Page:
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Talk & discussion introduced by
(SPSC National Committee)
Israel is often usefully compared with the colonial-settler project in South Africa but comparison with the Scottish/British settler colonisation of the North of Ireland can be instructive. The Irish experience of Captain Charles Boycott, for example, of being isolated and ostracised in 19th Century Ireland has given pro-Palestine campaigners and many others a powerful weapon to fight oppression.
Britain's leaders during WWI saw clearly that the settler-colonising project by Zionist Jews in Palestine was in British imperial interest. Sir Ronald Storrs, the first British military governor of Jerusalem, explained that the Zionist “enterprise was one that blessed him that gave as well as him that took, by forming for England ‘a little loyal Jewish Ulster’ in a sea of potentially hostile Arabism”. The Jewish colony in Palestine would counter what Storrs termed the “present aborigines” and protect the Suez Canal and communications with India, the jewel of the world’s superpower at that time, the British Empire.
The British template for the colonisation of Palestine after 1918 was the settlement of Ulster centuries earlier in Britain’s oldest colony. The colonial power granted privileges to colonists who naturally incurred the hatred of the local people by their seizure of resources and racist arrogance towards the natives; as with settler-colonialism in Ulster so the same dynamic was set in motion with the settler-colonial project in Palestine. From the 1920s onwards, the British mobilised Jewish settlers in Palestine to crush mass Arab resistance just as they periodically mobilised Irish loyalists in violent opposition to Irish nationalism.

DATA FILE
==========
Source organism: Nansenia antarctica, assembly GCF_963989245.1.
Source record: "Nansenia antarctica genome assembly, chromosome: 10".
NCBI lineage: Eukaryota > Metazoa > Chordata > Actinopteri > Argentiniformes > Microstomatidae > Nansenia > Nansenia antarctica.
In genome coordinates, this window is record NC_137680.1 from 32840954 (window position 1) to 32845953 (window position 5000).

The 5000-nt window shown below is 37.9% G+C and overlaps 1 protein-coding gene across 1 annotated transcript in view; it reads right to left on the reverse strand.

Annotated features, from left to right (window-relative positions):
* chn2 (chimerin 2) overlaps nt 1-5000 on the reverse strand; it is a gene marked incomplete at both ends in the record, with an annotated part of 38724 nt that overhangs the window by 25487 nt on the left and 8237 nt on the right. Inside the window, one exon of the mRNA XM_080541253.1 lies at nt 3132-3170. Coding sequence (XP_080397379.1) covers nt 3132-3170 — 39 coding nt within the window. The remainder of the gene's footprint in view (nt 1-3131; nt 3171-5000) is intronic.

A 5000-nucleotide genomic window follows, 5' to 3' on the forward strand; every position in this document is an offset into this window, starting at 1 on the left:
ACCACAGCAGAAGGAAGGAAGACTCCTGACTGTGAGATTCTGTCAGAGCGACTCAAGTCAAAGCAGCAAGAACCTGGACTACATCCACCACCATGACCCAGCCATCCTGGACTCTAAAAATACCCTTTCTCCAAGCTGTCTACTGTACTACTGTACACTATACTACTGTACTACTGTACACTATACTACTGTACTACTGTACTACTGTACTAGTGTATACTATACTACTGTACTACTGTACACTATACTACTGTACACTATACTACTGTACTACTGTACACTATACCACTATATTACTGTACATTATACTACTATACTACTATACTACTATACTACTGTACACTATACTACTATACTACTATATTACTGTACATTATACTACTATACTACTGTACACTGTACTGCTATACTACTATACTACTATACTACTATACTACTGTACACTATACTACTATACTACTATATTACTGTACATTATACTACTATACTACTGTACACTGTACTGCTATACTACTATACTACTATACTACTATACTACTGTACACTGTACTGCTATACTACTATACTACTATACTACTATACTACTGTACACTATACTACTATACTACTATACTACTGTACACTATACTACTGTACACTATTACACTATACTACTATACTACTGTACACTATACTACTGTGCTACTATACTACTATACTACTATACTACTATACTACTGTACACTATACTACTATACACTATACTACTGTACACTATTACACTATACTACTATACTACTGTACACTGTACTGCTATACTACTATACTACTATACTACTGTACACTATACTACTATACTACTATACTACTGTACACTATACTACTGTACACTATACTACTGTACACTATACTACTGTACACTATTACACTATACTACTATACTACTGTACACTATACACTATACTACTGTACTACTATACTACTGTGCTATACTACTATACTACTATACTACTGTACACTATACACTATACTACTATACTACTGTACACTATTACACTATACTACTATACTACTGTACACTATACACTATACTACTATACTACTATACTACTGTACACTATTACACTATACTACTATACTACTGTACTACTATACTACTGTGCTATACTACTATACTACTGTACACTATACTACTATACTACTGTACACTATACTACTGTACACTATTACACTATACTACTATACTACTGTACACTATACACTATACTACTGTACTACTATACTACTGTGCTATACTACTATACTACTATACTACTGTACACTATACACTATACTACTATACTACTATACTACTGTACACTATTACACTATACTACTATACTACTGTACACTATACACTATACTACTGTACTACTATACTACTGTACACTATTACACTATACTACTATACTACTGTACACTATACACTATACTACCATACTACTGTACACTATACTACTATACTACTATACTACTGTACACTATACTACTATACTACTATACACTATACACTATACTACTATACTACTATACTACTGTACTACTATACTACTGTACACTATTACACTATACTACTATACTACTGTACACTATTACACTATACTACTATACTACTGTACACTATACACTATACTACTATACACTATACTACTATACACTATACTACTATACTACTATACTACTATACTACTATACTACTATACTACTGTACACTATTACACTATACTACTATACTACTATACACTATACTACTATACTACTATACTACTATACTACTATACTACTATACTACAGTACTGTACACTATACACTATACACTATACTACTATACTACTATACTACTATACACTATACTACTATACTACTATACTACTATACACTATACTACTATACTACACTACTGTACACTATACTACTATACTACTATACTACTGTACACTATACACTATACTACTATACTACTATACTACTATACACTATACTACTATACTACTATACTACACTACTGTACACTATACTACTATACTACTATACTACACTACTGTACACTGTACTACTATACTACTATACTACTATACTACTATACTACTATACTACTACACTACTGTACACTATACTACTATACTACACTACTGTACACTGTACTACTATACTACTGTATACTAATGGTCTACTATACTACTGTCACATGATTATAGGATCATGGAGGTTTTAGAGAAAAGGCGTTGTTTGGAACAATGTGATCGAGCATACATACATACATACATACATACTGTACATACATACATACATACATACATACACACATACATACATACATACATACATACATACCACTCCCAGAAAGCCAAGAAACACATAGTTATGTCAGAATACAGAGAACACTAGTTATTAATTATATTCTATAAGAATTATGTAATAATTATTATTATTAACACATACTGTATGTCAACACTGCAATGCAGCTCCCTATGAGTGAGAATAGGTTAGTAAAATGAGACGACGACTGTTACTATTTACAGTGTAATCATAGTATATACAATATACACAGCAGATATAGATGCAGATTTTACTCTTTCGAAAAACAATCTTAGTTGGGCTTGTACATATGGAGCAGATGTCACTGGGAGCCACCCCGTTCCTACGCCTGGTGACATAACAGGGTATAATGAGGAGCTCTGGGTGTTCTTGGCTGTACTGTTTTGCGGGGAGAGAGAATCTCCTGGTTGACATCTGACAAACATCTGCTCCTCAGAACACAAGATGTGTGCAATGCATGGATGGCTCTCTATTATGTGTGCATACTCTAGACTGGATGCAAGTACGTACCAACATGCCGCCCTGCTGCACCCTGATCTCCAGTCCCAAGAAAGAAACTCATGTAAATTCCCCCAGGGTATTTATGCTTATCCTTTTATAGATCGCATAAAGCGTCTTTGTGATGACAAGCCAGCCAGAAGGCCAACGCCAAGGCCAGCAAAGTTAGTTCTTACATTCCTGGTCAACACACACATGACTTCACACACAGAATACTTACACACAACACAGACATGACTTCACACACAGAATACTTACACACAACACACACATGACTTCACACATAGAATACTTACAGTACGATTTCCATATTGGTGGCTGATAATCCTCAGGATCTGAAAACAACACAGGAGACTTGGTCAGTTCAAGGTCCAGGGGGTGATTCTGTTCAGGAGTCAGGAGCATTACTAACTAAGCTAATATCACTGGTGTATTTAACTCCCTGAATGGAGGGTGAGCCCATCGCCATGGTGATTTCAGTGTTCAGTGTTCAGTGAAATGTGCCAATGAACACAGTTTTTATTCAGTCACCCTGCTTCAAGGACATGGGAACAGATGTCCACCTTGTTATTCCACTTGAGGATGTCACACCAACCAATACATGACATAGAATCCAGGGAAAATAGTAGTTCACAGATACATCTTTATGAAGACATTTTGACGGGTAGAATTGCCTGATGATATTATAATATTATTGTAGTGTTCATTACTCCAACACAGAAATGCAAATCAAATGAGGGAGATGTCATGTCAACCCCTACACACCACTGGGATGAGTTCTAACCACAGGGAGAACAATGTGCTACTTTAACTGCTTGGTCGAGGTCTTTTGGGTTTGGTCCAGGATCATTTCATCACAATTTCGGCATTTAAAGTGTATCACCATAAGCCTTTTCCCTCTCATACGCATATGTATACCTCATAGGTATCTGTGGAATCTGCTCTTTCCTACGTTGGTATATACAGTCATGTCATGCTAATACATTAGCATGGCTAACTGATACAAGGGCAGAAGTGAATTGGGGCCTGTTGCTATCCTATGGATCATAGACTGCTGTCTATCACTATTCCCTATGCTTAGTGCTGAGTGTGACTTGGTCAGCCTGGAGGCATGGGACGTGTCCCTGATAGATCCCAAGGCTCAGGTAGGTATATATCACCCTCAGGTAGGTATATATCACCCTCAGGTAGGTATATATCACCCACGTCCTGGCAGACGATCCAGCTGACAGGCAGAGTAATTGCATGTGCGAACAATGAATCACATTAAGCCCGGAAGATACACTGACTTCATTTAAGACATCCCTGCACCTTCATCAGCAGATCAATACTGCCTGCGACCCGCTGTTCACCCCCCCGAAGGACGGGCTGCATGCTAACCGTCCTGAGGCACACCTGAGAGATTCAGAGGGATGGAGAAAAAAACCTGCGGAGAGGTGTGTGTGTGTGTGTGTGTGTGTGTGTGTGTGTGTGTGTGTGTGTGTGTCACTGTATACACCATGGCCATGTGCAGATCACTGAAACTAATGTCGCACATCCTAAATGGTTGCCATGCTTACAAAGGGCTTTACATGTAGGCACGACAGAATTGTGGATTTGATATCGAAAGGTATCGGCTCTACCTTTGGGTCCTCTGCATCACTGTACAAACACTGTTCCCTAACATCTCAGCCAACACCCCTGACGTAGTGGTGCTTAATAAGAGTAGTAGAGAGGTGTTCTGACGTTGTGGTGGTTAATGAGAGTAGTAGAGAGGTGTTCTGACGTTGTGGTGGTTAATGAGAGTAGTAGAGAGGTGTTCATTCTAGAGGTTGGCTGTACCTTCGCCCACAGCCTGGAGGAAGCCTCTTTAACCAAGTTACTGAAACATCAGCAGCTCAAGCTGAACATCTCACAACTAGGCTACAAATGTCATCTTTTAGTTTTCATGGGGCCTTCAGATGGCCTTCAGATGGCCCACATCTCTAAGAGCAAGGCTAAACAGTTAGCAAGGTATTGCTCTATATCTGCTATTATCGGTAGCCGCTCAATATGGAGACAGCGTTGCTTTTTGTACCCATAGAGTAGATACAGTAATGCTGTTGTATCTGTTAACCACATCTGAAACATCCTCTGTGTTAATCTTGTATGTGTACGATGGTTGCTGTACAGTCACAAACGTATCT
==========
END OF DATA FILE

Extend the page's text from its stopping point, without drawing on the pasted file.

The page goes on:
Both settlement projects:
- successfully set up sectarian states for over half a century- "a Protestant State for a Protestant people"/a "Jewish State"
- violently dispossessed the native people of the best land
- saw the Old Testament as authority for a Chosen People to violate the rights of the native people
- relied on the incoming settlers being protected and privileged by Britain
- experienced settler revolts against the imperial protectors
- forced mass emigration on the native people
- set up state-enforced systems of discrimination and privilege alongside democratic forms, e.g. universal suffrage
- used state-armed militias to maintain sectarian privileges
Ultimately, the settler-colonial project in the North of Ireland failed, while the Zionist colonisation of Palestine is still proceeding.
The talks will compare these two settlement projects, the better to learn how to deliver solidarity to the Palestinian people.
Edinburgh: Thursday 14th January 7.00pm Tollcross Community Centre
Glasgow: Monday 18th January 7.30pm Quaker Meeting House